After a few years the former factory and all name and trademark rights were purchased by the ‘Lofida Porcelán CZ s.r.o.’ and business was reactivated under the famous EPIAG abbreviation. The company shortly afterwards already employed over 80 people and offered a comprehensive range of utility and exclusive chinaware products. Business was an instant success and already in the year 2009 the company was able to purchase the factory in Chodau (Czech ‘Chodov’), a former subsidiary of ‘Haas&Czjzek’ from Schlaggenwald (Czech ‘Slavkov’).

– the end 😉 –

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In many cases (sadly, not always) there is a good reason why the classics are classic. I believe they still hold aesthetic value and sometimes quite decent monetary value. In other words, we can still decorate our homes with them despite the time that elapsed since their first creation.


PH series is with no doubt one of them. I just found a nice picture of it decorating a modern home from Ellie Decoration (Korea edition) No.10. I personally prefer PH4 3/4 because of the visual simplicity (see the another angel halo added to PH5!) and the practical reason. Since most homes don’t have such high ceiling as that of galleries the more simpler sister of PH5 would make more sense. But nonetheless, it’s nice to see a nice home furnished with nice lamps. Nice Nice Nice!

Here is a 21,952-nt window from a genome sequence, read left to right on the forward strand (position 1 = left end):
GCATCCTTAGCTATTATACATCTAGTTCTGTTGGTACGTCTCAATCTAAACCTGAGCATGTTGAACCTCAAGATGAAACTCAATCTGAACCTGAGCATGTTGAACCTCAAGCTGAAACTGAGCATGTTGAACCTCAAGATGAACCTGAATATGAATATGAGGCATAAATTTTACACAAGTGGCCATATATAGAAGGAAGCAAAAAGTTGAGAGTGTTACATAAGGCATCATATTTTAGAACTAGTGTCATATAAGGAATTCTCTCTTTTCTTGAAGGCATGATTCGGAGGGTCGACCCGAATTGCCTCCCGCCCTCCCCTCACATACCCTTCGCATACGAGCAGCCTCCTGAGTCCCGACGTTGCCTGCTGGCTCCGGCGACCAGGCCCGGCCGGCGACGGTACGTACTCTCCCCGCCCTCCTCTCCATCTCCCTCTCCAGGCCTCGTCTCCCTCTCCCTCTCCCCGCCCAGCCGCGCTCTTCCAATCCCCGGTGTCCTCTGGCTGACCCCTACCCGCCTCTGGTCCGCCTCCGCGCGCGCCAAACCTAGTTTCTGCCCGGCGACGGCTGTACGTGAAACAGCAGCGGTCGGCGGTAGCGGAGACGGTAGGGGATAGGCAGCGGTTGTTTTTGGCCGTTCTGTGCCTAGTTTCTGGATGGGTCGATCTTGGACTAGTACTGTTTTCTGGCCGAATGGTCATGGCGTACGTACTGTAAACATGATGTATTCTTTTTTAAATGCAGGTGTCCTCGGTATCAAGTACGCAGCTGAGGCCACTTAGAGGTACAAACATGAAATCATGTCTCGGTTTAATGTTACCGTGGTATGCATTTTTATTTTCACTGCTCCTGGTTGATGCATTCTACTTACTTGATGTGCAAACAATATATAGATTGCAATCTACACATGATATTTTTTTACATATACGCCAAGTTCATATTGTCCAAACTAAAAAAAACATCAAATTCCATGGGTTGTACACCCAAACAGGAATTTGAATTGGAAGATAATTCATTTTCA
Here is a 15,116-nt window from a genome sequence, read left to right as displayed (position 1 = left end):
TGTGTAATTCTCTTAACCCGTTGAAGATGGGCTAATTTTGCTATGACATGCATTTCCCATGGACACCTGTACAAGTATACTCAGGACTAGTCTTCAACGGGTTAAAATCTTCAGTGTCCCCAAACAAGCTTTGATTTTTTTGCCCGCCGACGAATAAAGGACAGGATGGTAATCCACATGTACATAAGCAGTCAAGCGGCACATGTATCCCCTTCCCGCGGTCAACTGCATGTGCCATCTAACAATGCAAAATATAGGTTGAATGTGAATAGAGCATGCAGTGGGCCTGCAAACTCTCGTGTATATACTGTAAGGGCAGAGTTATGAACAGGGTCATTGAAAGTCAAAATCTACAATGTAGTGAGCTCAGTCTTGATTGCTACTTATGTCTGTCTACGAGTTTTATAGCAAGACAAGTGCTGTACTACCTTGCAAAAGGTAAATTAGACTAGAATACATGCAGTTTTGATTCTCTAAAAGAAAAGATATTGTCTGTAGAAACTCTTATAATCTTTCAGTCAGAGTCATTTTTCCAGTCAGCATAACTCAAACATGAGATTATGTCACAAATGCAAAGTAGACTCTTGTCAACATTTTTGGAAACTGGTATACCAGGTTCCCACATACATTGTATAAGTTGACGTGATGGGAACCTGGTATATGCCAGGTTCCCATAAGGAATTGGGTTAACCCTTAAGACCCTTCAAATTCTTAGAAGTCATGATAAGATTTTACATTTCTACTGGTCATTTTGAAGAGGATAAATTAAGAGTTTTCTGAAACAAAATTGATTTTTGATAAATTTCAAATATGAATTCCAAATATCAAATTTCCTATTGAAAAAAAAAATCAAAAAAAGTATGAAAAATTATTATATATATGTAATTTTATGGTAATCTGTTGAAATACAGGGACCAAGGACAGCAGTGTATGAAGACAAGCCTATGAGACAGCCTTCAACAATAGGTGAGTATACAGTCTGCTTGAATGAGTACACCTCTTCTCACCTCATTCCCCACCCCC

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EK Modern got spotted!

Last month EK Modern was introduced in the premier interior design magazine, Lemon Tree, as one of IT SHOPS.

For those who are not fluent in Korean, here’s the translation:

“A retro lamp from a small antique shop in Stockholm, beautifully aged English vintage lighting of 1930’s… You can see the vintage deco objects hand picked by the owner herself at this new shop. With her experience at a interior design company in New York, the owner introduces the items  from all around Europe. The cozy showroom feels like a collector’s room exhibitis the items with a theme every season. Currently under the title “29 Lights” lamps from France, Switzerland and Denmark are presented. If you want to meet one and only vintage item, it is a must-go!”

Thank you to the kind editor and photographer!!!

We will see you some day on the cover page! 😉